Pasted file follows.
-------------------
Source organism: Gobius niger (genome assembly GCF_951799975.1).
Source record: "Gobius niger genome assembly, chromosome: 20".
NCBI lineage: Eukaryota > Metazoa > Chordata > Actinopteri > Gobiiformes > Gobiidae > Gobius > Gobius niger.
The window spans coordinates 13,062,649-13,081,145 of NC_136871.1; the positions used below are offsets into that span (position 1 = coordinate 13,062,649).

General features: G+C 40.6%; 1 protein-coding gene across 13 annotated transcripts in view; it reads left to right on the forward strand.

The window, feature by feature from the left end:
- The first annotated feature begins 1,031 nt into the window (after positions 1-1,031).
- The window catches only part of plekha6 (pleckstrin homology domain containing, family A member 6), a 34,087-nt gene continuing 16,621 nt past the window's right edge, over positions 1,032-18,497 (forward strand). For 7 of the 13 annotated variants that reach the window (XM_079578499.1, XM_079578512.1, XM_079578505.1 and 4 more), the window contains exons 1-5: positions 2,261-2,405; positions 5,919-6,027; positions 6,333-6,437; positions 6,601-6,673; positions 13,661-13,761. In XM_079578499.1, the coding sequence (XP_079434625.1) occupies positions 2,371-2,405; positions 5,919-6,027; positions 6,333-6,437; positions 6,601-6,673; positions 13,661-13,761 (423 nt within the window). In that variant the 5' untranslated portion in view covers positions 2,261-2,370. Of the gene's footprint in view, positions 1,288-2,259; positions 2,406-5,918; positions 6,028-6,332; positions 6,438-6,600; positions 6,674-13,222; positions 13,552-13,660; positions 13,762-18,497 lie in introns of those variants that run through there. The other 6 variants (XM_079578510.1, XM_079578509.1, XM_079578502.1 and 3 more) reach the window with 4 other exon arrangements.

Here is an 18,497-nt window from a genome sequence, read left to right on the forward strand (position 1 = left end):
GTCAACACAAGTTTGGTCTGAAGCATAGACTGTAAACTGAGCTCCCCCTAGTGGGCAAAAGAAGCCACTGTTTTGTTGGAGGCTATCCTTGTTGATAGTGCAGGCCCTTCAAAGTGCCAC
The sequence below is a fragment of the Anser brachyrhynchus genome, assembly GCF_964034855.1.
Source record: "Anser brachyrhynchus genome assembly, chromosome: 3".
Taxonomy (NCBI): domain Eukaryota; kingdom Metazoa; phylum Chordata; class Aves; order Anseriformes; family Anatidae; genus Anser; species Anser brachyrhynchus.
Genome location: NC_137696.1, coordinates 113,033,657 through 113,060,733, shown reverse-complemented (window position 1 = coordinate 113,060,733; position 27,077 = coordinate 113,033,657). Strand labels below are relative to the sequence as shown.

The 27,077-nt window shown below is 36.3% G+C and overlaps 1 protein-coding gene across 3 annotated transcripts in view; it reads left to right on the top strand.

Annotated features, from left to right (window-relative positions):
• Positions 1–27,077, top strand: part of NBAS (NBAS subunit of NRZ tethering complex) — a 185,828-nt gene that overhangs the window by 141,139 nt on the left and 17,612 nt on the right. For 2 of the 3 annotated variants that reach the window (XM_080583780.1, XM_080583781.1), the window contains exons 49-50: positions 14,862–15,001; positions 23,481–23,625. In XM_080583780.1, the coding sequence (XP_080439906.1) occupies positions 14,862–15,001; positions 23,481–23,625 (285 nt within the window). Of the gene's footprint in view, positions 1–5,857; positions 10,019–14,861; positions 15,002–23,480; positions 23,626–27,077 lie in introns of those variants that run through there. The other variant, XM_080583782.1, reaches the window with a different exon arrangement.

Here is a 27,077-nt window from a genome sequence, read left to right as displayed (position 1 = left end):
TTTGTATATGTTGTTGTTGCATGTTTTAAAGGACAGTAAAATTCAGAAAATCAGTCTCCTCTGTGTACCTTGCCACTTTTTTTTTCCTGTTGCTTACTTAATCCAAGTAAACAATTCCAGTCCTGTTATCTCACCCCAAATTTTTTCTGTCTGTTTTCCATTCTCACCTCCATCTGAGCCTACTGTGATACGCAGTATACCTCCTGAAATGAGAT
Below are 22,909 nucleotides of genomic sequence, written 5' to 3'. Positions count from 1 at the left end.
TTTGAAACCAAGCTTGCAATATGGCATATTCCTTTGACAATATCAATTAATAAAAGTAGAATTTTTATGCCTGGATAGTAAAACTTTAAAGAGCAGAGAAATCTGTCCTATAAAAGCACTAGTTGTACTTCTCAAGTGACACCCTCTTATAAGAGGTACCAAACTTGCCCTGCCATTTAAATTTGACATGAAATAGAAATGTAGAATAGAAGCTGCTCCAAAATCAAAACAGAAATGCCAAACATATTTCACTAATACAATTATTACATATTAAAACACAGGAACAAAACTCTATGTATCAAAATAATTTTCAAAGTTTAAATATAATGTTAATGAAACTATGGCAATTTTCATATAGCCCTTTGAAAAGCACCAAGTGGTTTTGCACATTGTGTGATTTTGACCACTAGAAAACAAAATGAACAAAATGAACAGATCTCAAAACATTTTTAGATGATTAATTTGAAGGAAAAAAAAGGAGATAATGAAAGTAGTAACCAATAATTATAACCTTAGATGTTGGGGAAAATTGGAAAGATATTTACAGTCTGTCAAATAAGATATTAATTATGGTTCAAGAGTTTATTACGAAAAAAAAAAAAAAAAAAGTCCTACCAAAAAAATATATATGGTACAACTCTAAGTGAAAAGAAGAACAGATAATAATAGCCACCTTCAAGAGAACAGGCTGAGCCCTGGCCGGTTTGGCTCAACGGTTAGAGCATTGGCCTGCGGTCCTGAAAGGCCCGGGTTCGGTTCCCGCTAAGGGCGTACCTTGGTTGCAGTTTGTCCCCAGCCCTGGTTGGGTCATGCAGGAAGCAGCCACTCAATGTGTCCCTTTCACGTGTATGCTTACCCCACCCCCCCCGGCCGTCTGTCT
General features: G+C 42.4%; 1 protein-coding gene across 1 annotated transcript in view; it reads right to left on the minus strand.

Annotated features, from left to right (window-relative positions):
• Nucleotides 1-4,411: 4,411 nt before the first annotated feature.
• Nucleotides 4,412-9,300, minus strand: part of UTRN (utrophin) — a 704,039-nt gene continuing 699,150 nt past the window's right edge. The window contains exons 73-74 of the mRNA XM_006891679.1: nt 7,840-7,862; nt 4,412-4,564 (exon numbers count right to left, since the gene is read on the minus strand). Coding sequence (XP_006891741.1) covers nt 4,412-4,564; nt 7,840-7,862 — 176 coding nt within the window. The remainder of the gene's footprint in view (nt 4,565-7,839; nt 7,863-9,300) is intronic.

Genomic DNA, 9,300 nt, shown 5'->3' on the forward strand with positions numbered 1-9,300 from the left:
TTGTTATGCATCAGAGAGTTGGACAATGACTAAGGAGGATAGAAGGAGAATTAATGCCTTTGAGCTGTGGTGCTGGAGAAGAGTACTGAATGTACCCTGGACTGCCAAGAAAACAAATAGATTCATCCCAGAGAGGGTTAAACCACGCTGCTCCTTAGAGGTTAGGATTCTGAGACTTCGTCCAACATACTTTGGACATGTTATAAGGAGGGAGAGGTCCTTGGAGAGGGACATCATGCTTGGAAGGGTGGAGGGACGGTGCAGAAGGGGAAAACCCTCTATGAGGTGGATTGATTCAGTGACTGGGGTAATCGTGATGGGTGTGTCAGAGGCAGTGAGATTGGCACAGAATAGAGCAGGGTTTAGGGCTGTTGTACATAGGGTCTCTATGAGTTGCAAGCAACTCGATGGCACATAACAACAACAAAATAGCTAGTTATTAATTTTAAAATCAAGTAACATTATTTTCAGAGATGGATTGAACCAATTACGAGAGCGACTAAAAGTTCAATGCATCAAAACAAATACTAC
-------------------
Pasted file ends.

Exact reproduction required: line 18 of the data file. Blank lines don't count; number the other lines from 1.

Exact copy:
Here is a 27,077-nt window from a genome sequence, read left to right as displayed (position 1 = left end):